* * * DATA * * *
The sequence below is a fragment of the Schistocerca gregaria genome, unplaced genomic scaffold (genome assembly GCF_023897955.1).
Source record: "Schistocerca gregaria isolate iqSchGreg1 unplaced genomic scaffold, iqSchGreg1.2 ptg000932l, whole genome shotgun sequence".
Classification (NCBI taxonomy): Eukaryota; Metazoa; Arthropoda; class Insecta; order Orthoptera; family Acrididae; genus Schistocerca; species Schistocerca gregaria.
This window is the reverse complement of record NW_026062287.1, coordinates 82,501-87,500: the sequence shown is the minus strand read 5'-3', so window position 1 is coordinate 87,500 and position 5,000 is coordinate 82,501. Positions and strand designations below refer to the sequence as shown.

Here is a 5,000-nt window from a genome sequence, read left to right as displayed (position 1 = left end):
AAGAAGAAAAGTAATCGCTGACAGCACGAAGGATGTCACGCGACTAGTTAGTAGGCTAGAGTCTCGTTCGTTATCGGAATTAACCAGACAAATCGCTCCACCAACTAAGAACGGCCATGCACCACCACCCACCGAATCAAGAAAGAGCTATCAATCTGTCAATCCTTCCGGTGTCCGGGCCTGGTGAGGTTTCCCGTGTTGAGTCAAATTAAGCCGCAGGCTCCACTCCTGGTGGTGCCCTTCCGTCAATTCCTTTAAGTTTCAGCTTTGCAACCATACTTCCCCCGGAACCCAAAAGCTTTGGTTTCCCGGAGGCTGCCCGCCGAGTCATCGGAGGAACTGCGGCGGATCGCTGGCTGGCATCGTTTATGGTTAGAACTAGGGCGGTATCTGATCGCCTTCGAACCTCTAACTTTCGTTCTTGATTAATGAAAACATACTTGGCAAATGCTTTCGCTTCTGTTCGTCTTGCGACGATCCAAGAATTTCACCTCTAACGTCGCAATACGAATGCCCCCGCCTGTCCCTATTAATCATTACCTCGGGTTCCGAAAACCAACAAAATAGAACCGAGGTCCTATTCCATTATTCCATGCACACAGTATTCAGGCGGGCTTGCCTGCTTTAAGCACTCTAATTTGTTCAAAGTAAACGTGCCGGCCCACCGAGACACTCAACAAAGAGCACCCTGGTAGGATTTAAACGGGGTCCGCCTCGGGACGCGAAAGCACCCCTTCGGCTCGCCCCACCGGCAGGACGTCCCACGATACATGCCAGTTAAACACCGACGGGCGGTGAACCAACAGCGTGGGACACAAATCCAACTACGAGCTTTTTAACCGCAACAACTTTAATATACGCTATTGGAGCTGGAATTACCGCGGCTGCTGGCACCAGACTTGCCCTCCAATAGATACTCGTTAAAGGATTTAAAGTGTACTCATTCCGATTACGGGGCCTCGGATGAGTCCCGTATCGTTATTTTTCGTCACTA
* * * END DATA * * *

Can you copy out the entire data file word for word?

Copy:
The sequence below is a fragment of the Schistocerca gregaria genome, unplaced genomic scaffold (genome assembly GCF_023897955.1).
Source record: "Schistocerca gregaria isolate iqSchGreg1 unplaced genomic scaffold, iqSchGreg1.2 ptg000932l, whole genome shotgun sequence".
Classification (NCBI taxonomy): Eukaryota; Metazoa; Arthropoda; class Insecta; order Orthoptera; family Acrididae; genus Schistocerca; species Schistocerca gregaria.
This window is the reverse complement of record NW_026062287.1, coordinates 82,501-87,500: the sequence shown is the minus strand read 5'-3', so window position 1 is coordinate 87,500 and position 5,000 is coordinate 82,501. Positions and strand designations below refer to the sequence as shown.

Here is a 5,000-nt window from a genome sequence, read left to right as displayed (position 1 = left end):
AAGAAGAAAAGTAATCGCTGACAGCACGAAGGATGTCACGCGACTAGTTAGTAGGCTAGAGTCTCGTTCGTTATCGGAATTAACCAGACAAATCGCTCCACCAACTAAGAACGGCCATGCACCACCACCCACCGAATCAAGAAAGAGCTATCAATCTGTCAATCCTTCCGGTGTCCGGGCCTGGTGAGGTTTCCCGTGTTGAGTCAAATTAAGCCGCAGGCTCCACTCCTGGTGGTGCCCTTCCGTCAATTCCTTTAAGTTTCAGCTTTGCAACCATACTTCCCCCGGAACCCAAAAGCTTTGGTTTCCCGGAGGCTGCCCGCCGAGTCATCGGAGGAACTGCGGCGGATCGCTGGCTGGCATCGTTTATGGTTAGAACTAGGGCGGTATCTGATCGCCTTCGAACCTCTAACTTTCGTTCTTGATTAATGAAAACATACTTGGCAAATGCTTTCGCTTCTGTTCGTCTTGCGACGATCCAAGAATTTCACCTCTAACGTCGCAATACGAATGCCCCCGCCTGTCCCTATTAATCATTACCTCGGGTTCCGAAAACCAACAAAATAGAACCGAGGTCCTATTCCATTATTCCATGCACACAGTATTCAGGCGGGCTTGCCTGCTTTAAGCACTCTAATTTGTTCAAAGTAAACGTGCCGGCCCACCGAGACACTCAACAAAGAGCACCCTGGTAGGATTTAAACGGGGTCCGCCTCGGGACGCGAAAGCACCCCTTCGGCTCGCCCCACCGGCAGGACGTCCCACGATACATGCCAGTTAAACACCGACGGGCGGTGAACCAACAGCGTGGGACACAAATCCAACTACGAGCTTTTTAACCGCAACAACTTTAATATACGCTATTGGAGCTGGAATTACCGCGGCTGCTGGCACCAGACTTGCCCTCCAATAGATACTCGTTAAAGGATTTAAAGTGTACTCATTCCGATTACGGGGCCTCGGATGAGTCCCGTATCGTTATTTTTCGTCACTA